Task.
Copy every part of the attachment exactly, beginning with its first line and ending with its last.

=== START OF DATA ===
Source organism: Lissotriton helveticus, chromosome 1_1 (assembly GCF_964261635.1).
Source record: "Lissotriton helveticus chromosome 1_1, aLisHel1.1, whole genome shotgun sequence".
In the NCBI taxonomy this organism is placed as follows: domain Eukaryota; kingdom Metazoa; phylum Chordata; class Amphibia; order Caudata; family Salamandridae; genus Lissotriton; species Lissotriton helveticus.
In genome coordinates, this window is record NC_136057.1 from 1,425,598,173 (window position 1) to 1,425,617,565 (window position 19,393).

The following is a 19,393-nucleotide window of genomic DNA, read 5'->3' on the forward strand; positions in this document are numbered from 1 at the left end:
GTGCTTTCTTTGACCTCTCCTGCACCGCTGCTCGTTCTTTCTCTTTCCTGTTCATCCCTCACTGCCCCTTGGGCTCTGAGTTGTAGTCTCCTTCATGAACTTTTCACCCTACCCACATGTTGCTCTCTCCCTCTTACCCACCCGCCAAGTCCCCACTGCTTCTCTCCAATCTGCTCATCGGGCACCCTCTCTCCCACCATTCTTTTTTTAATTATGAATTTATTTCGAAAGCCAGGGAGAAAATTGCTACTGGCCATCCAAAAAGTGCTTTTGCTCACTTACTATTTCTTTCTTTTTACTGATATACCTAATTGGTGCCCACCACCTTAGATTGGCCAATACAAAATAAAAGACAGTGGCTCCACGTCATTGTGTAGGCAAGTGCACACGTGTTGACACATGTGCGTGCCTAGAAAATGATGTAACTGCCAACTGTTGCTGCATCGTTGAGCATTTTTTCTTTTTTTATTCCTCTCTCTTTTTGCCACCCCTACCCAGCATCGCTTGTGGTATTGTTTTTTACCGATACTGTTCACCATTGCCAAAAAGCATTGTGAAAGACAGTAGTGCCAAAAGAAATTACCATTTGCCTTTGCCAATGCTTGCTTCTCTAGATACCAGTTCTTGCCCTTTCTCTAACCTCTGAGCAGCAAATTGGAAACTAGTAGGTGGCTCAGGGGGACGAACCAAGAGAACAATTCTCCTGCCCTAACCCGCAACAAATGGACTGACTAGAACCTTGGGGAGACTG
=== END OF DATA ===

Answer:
Source organism: Lissotriton helveticus, chromosome 1_1 (assembly GCF_964261635.1).
Source record: "Lissotriton helveticus chromosome 1_1, aLisHel1.1, whole genome shotgun sequence".
In the NCBI taxonomy this organism is placed as follows: domain Eukaryota; kingdom Metazoa; phylum Chordata; class Amphibia; order Caudata; family Salamandridae; genus Lissotriton; species Lissotriton helveticus.
In genome coordinates, this window is record NC_136057.1 from 1,425,598,173 (window position 1) to 1,425,617,565 (window position 19,393).

The following is a 19,393-nucleotide window of genomic DNA, read 5'->3' on the forward strand; positions in this document are numbered from 1 at the left end:
GTGCTTTCTTTGACCTCTCCTGCACCGCTGCTCGTTCTTTCTCTTTCCTGTTCATCCCTCACTGCCCCTTGGGCTCTGAGTTGTAGTCTCCTTCATGAACTTTTCACCCTACCCACATGTTGCTCTCTCCCTCTTACCCACCCGCCAAGTCCCCACTGCTTCTCTCCAATCTGCTCATCGGGCACCCTCTCTCCCACCATTCTTTTTTTAATTATGAATTTATTTCGAAAGCCAGGGAGAAAATTGCTACTGGCCATCCAAAAAGTGCTTTTGCTCACTTACTATTTCTTTCTTTTTACTGATATACCTAATTGGTGCCCACCACCTTAGATTGGCCAATACAAAATAAAAGACAGTGGCTCCACGTCATTGTGTAGGCAAGTGCACACGTGTTGACACATGTGCGTGCCTAGAAAATGATGTAACTGCCAACTGTTGCTGCATCGTTGAGCATTTTTTCTTTTTTTATTCCTCTCTCTTTTTGCCACCCCTACCCAGCATCGCTTGTGGTATTGTTTTTTACCGATACTGTTCACCATTGCCAAAAAGCATTGTGAAAGACAGTAGTGCCAAAAGAAATTACCATTTGCCTTTGCCAATGCTTGCTTCTCTAGATACCAGTTCTTGCCCTTTCTCTAACCTCTGAGCAGCAAATTGGAAACTAGTAGGTGGCTCAGGGGGACGAACCAAGAGAACAATTCTCCTGCCCTAACCCGCAACAAATGGACTGACTAGAACCTTGGGGAGACTG